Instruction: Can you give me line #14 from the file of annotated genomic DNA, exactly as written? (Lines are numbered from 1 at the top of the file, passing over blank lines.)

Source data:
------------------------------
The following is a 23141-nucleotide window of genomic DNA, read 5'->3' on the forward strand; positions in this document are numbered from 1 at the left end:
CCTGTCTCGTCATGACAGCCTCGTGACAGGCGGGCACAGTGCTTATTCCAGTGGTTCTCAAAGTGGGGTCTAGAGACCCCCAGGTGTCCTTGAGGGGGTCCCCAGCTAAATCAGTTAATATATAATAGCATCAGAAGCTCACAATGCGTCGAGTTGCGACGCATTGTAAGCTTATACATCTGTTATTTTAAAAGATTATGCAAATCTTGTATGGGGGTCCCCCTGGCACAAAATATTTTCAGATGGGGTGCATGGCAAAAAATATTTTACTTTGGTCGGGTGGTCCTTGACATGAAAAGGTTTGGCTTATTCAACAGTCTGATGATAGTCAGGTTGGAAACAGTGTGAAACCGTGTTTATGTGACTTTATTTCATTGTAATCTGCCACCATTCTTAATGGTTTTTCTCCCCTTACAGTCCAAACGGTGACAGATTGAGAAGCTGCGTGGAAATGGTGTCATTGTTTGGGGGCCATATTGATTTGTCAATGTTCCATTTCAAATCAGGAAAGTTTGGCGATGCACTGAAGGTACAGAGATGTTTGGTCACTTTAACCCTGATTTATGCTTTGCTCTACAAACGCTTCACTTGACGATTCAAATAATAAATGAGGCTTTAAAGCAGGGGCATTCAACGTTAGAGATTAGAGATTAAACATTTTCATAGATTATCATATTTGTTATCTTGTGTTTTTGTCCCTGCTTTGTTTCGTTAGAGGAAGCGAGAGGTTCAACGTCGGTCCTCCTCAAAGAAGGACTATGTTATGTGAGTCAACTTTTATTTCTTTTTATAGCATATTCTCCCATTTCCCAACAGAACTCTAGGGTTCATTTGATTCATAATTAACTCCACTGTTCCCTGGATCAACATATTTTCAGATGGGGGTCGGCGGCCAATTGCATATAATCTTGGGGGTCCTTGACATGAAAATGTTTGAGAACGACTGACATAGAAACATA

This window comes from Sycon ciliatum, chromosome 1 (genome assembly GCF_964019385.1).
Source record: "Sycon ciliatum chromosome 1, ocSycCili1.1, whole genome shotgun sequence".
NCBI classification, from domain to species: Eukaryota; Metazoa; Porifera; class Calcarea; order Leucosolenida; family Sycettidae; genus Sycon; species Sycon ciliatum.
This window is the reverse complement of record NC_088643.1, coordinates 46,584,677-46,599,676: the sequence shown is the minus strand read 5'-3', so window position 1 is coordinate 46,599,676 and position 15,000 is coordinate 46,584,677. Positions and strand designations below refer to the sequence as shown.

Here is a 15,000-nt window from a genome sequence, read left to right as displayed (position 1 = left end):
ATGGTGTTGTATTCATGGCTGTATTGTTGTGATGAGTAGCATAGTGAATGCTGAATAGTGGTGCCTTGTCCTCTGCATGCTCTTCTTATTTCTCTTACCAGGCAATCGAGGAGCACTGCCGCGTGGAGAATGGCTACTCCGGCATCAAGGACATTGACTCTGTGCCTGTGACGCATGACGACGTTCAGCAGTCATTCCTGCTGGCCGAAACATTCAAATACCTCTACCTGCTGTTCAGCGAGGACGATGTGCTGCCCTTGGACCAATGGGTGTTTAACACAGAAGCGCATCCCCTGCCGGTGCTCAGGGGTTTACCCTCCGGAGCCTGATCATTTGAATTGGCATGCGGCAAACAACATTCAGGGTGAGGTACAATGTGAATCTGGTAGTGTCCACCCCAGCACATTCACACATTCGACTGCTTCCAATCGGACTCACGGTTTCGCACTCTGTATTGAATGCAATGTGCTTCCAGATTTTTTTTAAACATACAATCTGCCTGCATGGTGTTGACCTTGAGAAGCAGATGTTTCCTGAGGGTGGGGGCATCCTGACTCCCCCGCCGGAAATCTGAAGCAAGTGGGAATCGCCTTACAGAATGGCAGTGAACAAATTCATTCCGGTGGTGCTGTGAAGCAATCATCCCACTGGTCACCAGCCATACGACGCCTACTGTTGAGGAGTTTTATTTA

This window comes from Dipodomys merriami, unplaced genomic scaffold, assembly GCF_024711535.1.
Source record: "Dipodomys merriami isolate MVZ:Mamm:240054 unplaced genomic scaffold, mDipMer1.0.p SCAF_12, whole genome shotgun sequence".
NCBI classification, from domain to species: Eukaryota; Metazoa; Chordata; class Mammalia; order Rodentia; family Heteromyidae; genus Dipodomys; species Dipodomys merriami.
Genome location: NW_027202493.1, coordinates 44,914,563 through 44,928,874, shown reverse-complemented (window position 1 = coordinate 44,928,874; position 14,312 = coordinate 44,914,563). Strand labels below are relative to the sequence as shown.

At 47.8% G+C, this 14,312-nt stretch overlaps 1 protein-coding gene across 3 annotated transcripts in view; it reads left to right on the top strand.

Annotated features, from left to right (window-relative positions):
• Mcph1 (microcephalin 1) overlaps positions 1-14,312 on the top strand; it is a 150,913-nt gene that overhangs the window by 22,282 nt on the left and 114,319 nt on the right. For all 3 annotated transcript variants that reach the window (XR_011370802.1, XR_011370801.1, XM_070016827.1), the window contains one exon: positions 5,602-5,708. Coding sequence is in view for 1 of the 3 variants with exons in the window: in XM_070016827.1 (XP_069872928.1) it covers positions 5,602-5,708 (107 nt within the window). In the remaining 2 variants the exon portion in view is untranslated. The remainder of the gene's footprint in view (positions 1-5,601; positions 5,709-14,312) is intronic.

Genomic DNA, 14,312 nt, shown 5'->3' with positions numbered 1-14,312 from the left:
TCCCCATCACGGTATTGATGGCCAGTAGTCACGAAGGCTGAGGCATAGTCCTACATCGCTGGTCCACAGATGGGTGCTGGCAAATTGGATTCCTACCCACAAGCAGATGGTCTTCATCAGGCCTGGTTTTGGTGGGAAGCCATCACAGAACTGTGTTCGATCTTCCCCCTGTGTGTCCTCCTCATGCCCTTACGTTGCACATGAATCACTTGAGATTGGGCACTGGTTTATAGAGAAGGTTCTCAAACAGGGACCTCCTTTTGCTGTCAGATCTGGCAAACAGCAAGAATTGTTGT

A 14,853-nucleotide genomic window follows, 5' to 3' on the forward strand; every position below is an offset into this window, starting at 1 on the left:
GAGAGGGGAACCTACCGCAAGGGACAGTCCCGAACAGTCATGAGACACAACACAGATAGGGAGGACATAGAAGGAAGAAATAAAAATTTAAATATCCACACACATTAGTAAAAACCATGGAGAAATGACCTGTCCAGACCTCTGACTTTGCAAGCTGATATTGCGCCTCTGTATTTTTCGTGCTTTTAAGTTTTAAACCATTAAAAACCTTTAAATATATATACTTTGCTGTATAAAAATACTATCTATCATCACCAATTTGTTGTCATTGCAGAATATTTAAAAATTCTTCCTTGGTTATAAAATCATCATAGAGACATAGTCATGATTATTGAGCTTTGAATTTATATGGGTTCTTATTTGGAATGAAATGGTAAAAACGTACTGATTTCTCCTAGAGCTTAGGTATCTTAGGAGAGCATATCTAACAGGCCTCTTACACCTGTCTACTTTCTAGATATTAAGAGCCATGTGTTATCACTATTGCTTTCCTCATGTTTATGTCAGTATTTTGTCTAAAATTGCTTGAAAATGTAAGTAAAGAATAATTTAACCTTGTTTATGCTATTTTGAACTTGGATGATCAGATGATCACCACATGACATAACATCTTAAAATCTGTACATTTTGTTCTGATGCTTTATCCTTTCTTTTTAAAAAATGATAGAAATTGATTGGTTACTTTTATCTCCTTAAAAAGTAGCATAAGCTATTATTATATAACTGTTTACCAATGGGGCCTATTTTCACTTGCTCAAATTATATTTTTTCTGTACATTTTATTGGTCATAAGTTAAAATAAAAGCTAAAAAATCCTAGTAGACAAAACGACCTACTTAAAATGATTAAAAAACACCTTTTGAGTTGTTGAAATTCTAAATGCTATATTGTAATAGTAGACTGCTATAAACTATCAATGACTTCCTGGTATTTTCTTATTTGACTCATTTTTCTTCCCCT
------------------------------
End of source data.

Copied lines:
Annotated features, from left to right (window-relative positions):